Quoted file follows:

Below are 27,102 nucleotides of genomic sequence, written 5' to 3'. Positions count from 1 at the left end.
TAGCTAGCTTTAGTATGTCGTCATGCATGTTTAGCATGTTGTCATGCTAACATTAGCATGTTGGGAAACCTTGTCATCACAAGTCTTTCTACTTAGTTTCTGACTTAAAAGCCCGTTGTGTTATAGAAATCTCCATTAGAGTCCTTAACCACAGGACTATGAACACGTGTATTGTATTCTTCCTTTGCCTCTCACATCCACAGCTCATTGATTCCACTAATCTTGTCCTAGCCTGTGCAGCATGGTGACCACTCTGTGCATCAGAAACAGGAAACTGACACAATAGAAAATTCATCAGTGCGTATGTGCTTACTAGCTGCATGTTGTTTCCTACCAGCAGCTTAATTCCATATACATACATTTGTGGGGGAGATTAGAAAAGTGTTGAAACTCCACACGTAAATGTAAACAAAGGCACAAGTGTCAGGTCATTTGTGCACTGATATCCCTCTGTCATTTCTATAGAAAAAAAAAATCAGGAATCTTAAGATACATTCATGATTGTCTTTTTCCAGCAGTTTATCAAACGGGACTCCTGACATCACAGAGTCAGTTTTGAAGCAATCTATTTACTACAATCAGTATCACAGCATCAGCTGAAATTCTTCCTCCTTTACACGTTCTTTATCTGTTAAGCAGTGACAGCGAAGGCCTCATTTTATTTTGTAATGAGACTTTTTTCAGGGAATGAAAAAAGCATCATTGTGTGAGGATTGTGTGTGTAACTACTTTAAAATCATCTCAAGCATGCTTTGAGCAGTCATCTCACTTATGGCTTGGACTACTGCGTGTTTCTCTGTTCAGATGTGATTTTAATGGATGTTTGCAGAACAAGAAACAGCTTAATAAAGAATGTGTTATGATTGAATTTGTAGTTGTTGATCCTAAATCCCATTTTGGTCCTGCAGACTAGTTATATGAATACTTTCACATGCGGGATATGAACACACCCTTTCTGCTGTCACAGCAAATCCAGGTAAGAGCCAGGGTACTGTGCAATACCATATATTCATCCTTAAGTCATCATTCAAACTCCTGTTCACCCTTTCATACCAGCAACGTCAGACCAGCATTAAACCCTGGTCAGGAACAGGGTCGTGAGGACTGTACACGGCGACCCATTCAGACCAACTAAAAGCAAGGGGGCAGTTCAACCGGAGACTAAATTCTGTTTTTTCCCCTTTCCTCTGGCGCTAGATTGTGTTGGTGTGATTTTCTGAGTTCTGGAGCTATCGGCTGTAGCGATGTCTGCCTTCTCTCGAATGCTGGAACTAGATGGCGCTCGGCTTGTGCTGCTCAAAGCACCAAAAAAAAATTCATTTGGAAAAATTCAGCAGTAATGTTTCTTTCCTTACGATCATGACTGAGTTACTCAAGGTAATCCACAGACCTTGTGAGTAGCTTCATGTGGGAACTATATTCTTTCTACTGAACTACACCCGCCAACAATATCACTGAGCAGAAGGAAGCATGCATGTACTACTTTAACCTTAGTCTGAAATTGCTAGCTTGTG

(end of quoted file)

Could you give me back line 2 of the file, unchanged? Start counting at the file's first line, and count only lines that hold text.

TAGCTAGCTTTAGTATGTCGTCATGCATGTTTAGCATGTTGTCATGCTAACATTAGCATGTTGGGAAACCTTGTCATCACAAGTCTTTCTACTTAGTTTCTGACTTAAAAGCCCGTTGTGTTATAGAAATCTCCATTAGAGTCCTTAACCACAGGACTATGAACACGTGTATTGTATTCTTCCTTTGCCTCTCACATCCACAGCTCATTGATTCCACTAATCTTGTCCTAGCCTGTGCAGCATGGTGACCACTCTGTGCATCAGAAACAGGAAACTGACACAATAGAAAATTCATCAGTGCGTATGTGCTTACTAGCTGCATGTTGTTTCCTACCAGCAGCTTAATTCCATATACATACATTTGTGGGGGAGATTAGAAAAGTGTTGAAACTCCACACGTAAATGTAAACAAAGGCACAAGTGTCAGGTCATTTGTGCACTGATATCCCTCTGTCATTTCTATAGAAAAAAAAAATCAGGAATCTTAAGATACATTCATGATTGTCTTTTTCCAGCAGTTTATCAAACGGGACTCCTGACATCACAGAGTCAGTTTTGAAGCAATCTATTTACTACAATCAGTATCACAGCATCAGCTGAAATTCTTCCTCCTTTACACGTTCTTTATCTGTTAAGCAGTGACAGCGAAGGCCTCATTTTATTTTGTAATGAGACTTTTTTCAGGGAATGAAAAAAGCATCATTGTGTGAGGATTGTGTGTGTAACTACTTTAAAATCATCTCAAGCATGCTTTGAGCAGTCATCTCACTTATGGCTTGGACTACTGCGTGTTTCTCTGTTCAGATGTGATTTTAATGGATGTTTGCAGAACAAGAAACAGCTTAATAAAGAATGTGTTATGATTGAATTTGTAGTTGTTGATCCTAAATCCCATTTTGGTCCTGCAGACTAGTTATATGAATACTTTCACATGCGGGATATGAACACACCCTTTCTGCTGTCACAGCAAATCCAGGTAAGAGCCAGGGTACTGTGCAATACCATATATTCATCCTTAAGTCATCATTCAAACTCCTGTTCACCCTTTCATACCAGCAACGTCAGACCAGCATTAAACCCTGGTCAGGAACAGGGTCGTGAGGACTGTACACGGCGACCCATTCAGACCAACTAAAAGCAAGGGGGCAGTTCAACCGGAGACTAAATTCTGTTTTTTCCCCTTTCCTCTGGCGCTAGATTGTGTTGGTGTGATTTTCTGAGTTCTGGAGCTATCGGCTGTAGCGATGTCTGCCTTCTCTCGAATGCTGGAACTAGATGGCGCTCGGCTTGTGCTGCTCAAAGCACCAAAAAAAAATTCATTTGGAAAAATTCAGCAGTAATGTTTCTTTCCTTACGATCATGACTGAGTTACTCAAGGTAATCCACAGACCTTGTGAGTAGCTTCATGTGGGAACTATATTCTTTCTACTGAACTACACCCGCCAACAATATCACTGAGCAGAAGGAAGCATGCATGTACTACTTTAACCTTAGTCTGAAATTGCTAGCTTGTG